"Swollen stomach" can be a sign of liver disease. The liver becomes inflammed and bloated and pushes the stomach and then the stomach becomes swollen. Does your husband have a yellowish color to him? Are the whites of his eyes kinda yellow or really yellow? That is not a good thing if they are and he needs medical attention.
Luck to Ya'
The so called beer belly can be a sign of liver disease, but at first it starts out as weight gain by drinking too much. However if they continue to drink, it will most likely will indicate liver disease. As Suzyq0826 stated they skin and eyes will start turning yellow when the liver stops functioning as it should.
Sadly it is hard to convince an alcoholic that he needs to see a doctor. However, you can talk to your husbands doctor and let him know that you would like his levels checked when he goes in for something else. Doctors are real good about getting bloodwork done without to much explaination. Us women are usually the ones to schedule the appointments anyway, so it is pretty easy to have it slipped in.
I've never really looked at my husband's eyes other than just looking in his eyes when we're talking or something, never really looked "at" his eyes. We went out for dinner last night and from across the table I was looking at the whites of his eyes...they are not bright white, there is a yellow cast to them that I hadn't noticed before. Now I have to wonder, just how yellow is yellow? How bad is it and how much worse will it get?Then I started to look at his skin, it's difficult to tell if there's a yellow tint because we've been out in the sun lately.
I'll never get him to the doctor, he did the one physical for me a few years ago and won't ever go again unless he feels seriously ill, and it would have to be incapacitatingly ill at that.
We did both sign releases to access each other's medical information, I think what I will do is talk to my doctor at my next appt coming up in the next few weeks and discuss this with him and find out just how bad his initial blood work showed his liver enzymes to be. Then maybe we can sit down and talk and come up with a plan.
It's best not to wait until you're incapacitatingly ill - As a general rule, once your liver begins giving you severe symptoms, you are already in big trouble
I totally agree with you, but how do you get a grown man to do something he absolutely refuses to do? He's a smart man, but prefers to bury his head in the sand on his own health issues.
If there was something wrong with me, or one of our children he'd be the first one insisting on a doctor visit.
I think his fear is not only the treatment that he might require, but that it would definitely involve giving up alcohol, and that is not something he is prepared to do.
From what you've said I'd bet your husband has ascites. Go here for explanation: http://www.merck.com/mmhe/sec10/ch135/ch135e.html
If you are seeing a yellowish tint to the whites of his eyes, that could be a sign of the jaundice associated with liver disease. Go here for more information: http://www.merck.com/mmhe/sec10/ch135/ch135b.html
You can call your doctor today and have them send you a copy of your husbands bloodwork. I get copies of my husbands every time it's taken. I keep them in a file for future reference. Once you have a copy of his blood work you can go here to get information on what each number means: http://www.labtestsonline.org/index.html
Armed with that information you may be able to convince your husband to get himself to a doctor for a complete physical. This will help your doctor know what to do to help him.
Good luck. I know how difficult it is to deal with a bullheaded husband. Mine ignore his hepatitis C diagnosis for years. He ignored the diagnosis of fatty liver for about 4 years and then he found himself in the hospital this past February with Hepatic Encephalopathy. Very nasty symptom of liver failure. The man truly thought he could dodge this bullet (HepC and fatty liver) but he was sadly mistaken. He goes for a liver biopsy in 3 weeks to find out the exact status of his liver. I'm afraid he has damaged it to the point that the only thing that will help him is a liver transplant and he can't get that until he has achieved one year of sobriety and is determined to be sick enough to be placed on the list. He has type O blood so he can only get a transplant from another person who is Type O. Our doctor says that could take quite some time. He may very likely die while waiting. I have a hard time wrapping my mind around all of that some days. Other days I just feel shell shocked. I knew this day would come...I just didn't think it would come without more warning. One day doing fine and the next almost in coma from increased ammonia. Scary.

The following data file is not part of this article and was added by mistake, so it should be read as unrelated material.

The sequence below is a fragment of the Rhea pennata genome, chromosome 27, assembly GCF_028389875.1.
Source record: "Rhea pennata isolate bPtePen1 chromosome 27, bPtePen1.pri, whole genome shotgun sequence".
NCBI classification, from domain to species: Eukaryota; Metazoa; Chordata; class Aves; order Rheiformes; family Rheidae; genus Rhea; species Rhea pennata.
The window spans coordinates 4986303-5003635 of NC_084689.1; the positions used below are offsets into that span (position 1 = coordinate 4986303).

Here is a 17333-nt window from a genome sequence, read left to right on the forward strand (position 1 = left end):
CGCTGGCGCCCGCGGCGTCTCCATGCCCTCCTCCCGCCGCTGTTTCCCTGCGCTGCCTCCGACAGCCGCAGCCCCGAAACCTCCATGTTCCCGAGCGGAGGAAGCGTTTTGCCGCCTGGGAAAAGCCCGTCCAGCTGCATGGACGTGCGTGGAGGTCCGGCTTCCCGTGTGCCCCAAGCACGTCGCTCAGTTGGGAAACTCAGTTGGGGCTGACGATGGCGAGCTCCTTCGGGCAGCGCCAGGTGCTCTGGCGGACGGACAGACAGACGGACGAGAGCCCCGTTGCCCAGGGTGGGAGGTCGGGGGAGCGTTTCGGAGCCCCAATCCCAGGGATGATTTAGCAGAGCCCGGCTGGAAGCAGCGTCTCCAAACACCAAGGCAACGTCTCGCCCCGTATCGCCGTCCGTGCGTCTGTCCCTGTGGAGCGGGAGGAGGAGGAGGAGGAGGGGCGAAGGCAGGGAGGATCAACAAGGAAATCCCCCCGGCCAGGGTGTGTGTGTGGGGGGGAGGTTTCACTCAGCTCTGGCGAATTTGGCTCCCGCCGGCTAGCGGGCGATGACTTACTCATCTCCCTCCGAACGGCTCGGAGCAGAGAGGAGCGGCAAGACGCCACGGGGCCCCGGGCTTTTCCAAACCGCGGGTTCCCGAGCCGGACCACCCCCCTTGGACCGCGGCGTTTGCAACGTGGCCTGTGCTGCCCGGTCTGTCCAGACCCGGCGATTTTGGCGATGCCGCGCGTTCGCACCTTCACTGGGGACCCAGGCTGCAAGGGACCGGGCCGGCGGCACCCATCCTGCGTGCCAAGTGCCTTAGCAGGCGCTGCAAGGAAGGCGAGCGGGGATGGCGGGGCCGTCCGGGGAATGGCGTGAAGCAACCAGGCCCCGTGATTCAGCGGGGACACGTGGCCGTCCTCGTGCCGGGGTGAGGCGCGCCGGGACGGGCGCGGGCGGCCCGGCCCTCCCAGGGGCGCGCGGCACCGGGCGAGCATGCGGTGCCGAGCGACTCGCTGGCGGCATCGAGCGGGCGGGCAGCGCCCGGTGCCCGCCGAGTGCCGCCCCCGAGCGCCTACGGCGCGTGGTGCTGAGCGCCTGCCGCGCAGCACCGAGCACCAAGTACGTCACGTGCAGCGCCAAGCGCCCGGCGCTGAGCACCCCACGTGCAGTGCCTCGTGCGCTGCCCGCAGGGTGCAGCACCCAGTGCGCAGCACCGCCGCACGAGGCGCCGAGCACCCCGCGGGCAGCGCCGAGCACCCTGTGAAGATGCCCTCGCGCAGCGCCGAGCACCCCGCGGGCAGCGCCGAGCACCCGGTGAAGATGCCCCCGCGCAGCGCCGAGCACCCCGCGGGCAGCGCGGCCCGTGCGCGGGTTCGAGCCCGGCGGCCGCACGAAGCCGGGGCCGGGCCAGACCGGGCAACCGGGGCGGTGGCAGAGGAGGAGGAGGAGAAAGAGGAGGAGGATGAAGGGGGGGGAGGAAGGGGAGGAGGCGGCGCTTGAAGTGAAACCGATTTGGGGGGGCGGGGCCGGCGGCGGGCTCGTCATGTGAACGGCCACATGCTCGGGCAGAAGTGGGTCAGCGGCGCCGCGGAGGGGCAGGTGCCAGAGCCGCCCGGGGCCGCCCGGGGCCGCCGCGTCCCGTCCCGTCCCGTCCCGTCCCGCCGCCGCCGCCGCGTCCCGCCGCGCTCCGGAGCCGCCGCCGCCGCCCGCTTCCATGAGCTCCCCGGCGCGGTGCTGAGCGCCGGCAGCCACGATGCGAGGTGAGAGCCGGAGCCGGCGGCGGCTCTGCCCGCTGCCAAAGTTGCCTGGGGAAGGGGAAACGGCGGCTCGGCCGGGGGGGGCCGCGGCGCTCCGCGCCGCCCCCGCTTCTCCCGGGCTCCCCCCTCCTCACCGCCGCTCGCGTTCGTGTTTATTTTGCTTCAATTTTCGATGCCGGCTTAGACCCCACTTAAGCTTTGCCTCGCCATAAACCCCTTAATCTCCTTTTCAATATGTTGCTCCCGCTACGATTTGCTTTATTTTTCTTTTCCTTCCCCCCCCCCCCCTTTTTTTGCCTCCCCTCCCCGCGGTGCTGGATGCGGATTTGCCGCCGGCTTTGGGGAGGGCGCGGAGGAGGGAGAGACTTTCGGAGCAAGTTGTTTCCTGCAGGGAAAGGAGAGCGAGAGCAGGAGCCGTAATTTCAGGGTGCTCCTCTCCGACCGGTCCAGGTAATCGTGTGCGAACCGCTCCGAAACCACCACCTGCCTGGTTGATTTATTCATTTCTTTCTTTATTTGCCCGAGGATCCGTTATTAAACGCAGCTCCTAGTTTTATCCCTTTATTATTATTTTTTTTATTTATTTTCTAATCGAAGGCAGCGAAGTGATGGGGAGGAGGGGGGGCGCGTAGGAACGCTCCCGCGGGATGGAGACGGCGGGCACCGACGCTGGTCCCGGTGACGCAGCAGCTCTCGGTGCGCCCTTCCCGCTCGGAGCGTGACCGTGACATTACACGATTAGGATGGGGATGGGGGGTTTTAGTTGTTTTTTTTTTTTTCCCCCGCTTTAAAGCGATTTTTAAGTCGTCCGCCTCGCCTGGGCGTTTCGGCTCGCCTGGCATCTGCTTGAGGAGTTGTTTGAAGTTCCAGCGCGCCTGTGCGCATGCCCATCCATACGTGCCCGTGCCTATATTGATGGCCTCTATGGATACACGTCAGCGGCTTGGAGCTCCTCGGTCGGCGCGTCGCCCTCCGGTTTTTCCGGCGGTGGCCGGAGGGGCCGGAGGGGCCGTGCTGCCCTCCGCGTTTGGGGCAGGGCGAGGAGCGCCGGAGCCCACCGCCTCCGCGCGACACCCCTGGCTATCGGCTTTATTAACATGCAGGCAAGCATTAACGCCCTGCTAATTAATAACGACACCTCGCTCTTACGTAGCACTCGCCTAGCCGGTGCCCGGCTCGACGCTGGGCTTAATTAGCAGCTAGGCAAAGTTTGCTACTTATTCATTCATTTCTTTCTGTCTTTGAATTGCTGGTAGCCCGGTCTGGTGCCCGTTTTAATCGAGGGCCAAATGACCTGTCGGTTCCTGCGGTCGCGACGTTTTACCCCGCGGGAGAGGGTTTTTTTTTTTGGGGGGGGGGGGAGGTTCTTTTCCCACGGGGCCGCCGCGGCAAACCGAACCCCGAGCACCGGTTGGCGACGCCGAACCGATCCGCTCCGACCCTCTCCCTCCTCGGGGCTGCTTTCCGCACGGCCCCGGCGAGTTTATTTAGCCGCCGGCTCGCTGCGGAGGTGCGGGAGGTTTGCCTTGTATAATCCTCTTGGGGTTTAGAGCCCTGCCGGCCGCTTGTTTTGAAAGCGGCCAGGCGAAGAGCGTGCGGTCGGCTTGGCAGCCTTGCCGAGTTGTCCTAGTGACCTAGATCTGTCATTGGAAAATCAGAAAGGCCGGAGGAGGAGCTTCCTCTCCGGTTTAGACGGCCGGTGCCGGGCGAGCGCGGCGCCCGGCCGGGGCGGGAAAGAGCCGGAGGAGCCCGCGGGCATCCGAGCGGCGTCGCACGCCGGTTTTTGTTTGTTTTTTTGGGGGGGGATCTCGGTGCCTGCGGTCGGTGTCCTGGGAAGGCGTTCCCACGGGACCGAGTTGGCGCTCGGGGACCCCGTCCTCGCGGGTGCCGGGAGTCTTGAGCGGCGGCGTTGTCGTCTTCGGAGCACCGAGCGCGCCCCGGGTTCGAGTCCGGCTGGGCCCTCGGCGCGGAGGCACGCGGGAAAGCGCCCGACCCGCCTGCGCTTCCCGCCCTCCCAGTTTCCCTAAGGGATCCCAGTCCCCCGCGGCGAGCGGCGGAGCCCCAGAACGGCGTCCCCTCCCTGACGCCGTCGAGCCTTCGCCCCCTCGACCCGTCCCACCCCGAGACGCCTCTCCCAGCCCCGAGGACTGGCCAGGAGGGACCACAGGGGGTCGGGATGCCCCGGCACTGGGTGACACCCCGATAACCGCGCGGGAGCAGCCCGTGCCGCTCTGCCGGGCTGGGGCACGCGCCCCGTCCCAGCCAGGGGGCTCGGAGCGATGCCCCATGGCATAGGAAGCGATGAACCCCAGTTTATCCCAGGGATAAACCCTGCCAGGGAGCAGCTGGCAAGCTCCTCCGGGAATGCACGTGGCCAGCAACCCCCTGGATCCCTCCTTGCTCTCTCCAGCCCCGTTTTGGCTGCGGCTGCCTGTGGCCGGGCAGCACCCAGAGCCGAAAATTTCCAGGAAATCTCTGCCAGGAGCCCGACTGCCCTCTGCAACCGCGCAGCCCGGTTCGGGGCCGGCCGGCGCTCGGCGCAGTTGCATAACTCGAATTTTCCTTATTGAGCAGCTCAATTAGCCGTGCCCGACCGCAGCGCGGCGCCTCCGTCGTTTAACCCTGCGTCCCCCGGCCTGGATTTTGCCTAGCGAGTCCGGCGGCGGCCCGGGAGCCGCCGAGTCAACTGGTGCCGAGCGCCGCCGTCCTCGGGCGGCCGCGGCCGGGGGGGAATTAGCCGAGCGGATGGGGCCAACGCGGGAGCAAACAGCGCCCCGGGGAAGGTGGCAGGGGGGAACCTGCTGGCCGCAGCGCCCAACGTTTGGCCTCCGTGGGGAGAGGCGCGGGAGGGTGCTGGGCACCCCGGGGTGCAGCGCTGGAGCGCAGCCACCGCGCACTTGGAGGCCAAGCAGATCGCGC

Good luck to you and your husband Suzyq.
Grace, thank you for the information and the websites. I will call my doctor's office and look up what those numbers mean and take it from there.
I'm sorry for what you are dealing with now...and I am trying to convince my husband that it a miserable way to go. It's like I can see it coming, I just don't know when or what to expect and helplessly watching him suffer is something I dread.
His attitude is just so...I don't know, I think stupid is the only word that fits right now that I find myself getting more frustrated with him and his stubborness.
Good luck to you and your husband also Grace. It helps to be able to talk to people going through similar situations. Thank you.
Alcohol dependancy will make you ignore these health issues. You lose a certain amount of rationality. I did this too.....for years, I didnt' want to know what was going on, even though I was getting more and more symptoms.
If he broke his physical addiction, you would see some rationality return. Until then, I would keep hitting him with the symptoms that you notice. There are a lot of people out there who wish they would have stopped drinking a little sooner, because they could have recovered. Your husband may still be at that place in his life (where physical recovery is possible).
Grace is correct - go read some of her older posts and you'll get her whole story.
I think the "one day at a time "motto has a lot of truth to it. It's tough to tell someone they have to quit drinking forever, because they don't want to hear it and a whole life of sobriety is too much to grasp. You could try telling him to take 3 months off to get his body back on track. Tell him to do it for you, and that it's only 3 months out of his whole life.
I say this, becasue that may be enough time to break the cycle, and you might be able to get him in for testing during that period. This is just a suggestion. That was how I stopped - I said I was going to lay off for a few months until my body got back on track.
Once I stopped, a lot of rationality returned, and I didn't want to go back to those daily drinking habits.
I guess all I can do is try. When I bring up his drinking he gets very defensive and takes it as a personal attack, so I try not to focus on the drinking, more on my concerns for his health.
It's also a matter of timing, because the sober person I see in the morning is not the same person I see at night after work. He is much more receptive to a rational conversation if i can catch him before the beer starts flowing. Saturday or Sunday morning might be a good time, he doesn't drink coffee but will drink water or juice for a couple hours before I hear the can top pop and "it's 12:00 somewhere."